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How a boomer came of political age

BoomerCafé recently ran an excerpt that our co-founder and executive editor Greg Dobbs wrote for a new book that resonates with baby boomers, a book called “1969: Are You Still Listening?: Stories & Essays.” It looks back 50 years to the end of the stormy decade that helped shape us all. Now, BoomerCafé periodically is publishing excerpts by other writers who also contributed to the book. It’s part of our series of reflections for boomers from 50 years ago.

This excerpt is from Robert William Case of Denver. It introduces the principal characters and sets the stage later in his excerpt for a bystander account of the Kent State massacre, and shows the growing conflict between the generations.

As a seventeen-year old high school senior, the capricious ways of the draft were a constant source of interest. In the face of declining popularity, President Nixon gave it a face lift in 1969 by changing the draft into a lottery system. The first drawing was held on December 1st, televised to a national audience. Budding young notables like Bruce Springsteen, Bill Murray, and Brent Green were included, and future presidents Bill Clinton, George W Bush, and Donald Trump.

Robert William Case

I don’t remember watching. Seventeen and politically naïve, I was still increasingly dissatisfied with the way the war was going. This was not a position my parents cared for. Growing up in our Midwestern home, I never heard either one of them find fault with the war or the increasing costs in money and lives. They wanted it to end, but with honor. That was the promise the president had made to garner their votes the year before. They would approve of whatever he proposed in order to carry out this nebulous plan. If they had any doubts, they were never expressed within hearing range of my ears. What they did express, quite openly, was their disdain for anyone protesting it.

Anti-Vietnam War protest at Kent State University. May 1970.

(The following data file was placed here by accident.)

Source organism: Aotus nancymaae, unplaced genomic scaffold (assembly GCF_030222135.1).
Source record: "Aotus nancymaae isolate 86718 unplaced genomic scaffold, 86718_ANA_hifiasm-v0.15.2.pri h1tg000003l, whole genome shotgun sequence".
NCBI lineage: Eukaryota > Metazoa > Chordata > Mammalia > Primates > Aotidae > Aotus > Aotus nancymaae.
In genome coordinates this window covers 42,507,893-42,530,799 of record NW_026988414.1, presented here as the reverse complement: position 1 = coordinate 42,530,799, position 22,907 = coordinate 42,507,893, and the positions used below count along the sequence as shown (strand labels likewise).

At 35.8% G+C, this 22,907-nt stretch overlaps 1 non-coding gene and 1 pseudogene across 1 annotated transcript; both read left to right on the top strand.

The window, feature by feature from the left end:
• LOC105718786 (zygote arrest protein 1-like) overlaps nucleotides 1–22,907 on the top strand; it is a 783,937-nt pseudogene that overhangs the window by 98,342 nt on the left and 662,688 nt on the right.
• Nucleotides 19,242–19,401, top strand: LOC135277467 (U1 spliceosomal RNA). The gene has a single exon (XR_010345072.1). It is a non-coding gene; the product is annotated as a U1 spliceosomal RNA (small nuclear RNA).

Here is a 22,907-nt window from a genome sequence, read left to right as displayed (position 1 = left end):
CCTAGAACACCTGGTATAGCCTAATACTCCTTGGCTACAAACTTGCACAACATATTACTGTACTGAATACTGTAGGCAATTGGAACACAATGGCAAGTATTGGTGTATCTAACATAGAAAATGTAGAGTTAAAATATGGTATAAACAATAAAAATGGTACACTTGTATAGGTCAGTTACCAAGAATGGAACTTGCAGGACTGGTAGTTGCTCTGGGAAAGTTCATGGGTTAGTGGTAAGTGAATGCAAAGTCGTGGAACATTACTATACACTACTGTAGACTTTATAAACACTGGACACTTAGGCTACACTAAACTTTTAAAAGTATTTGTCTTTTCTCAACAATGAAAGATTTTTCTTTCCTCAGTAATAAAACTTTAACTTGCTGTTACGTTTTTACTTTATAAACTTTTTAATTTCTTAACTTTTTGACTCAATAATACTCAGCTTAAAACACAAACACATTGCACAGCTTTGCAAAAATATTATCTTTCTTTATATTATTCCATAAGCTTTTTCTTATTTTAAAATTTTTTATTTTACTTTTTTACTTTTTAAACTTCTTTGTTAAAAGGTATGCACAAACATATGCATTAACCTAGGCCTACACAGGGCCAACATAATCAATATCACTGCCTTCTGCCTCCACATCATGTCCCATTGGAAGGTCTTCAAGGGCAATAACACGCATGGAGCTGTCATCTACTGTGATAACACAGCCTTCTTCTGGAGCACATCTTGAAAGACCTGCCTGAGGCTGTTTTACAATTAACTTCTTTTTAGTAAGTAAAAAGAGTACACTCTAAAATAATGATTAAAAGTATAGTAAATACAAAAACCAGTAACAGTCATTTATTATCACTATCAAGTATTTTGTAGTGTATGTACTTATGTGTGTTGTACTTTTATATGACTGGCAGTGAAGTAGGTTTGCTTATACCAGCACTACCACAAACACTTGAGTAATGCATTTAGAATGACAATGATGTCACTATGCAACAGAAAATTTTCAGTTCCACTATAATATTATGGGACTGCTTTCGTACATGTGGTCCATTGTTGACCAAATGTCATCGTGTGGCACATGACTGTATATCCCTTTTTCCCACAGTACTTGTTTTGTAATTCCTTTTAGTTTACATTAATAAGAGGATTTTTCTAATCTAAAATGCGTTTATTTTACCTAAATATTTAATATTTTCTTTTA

Graduating during time of war was something my Dad and I had in common. On the day Pearl Harbor was attacked, he was a freshman at Ohio University studying to become a dentist. Dad was drafted right away. The Army put him in an ROTC uniform and left him in school. That was 1941. But after battles like Guadalcanal were fought and won, wounded soldiers and sailors from the Pacific began overflowing into stateside hospitals for long term care and treatment. To meet the demand, Dad became an Army medic to work as an orderly at the military hospital in Dayton, Ohio. He cared for its gravely wounded survivors for the rest of the war and was discharged a First Lieutenant in 1945.

Robert Case’s father in 1944.

Although my Dad never served in a combat zone, he had no illusions about the damage inflicted in combat upon the human body and spirit. With all these experiences the closest he could come to being critical of the Vietnam war was to say to my older brother as he went away to college in 1969, “I spent enough time in uniform for all of us. You shouldn’t have to go.” I had no doubt that Dad included me in that statement. There was no other way to make sense of a world that wouldn’t let me choose my own way.

Case’s father in his Navy uniform in 1954 holding his sons. Robert on the left.

Many others were finding reasons to oppose the war. The issue came into sharp focus on April 30th, 1970, in an evening television address, one month before I would graduate. Nixon announced the invasion of Cambodia by 20,000 American and South Vietnamese troops. He called it an “incursion.” The New York Times called it a “virtual renunciation” of his promise to end the war. Even the conservative Wall Street Journal took a stand, warning against deeper entrapment in Southeast Asia.

The next day protests erupted on university and college campuses across the nation. One of them was Kent State University (KSU), so close to my own backyard. Back then, Kent was an old mill town in the middle of farm country with the usual assortment of banks and businesses, straddling the Cuyahoga River. In my seventeen-year-old view of the world, it was like a magnet, the only place to go for 3.2 beer on my upcoming eighteenth birthday. The best bars were all on Water Street. My view of Kent was soon to change.

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Robert’s book is, “Icarus and the Wing Builder.”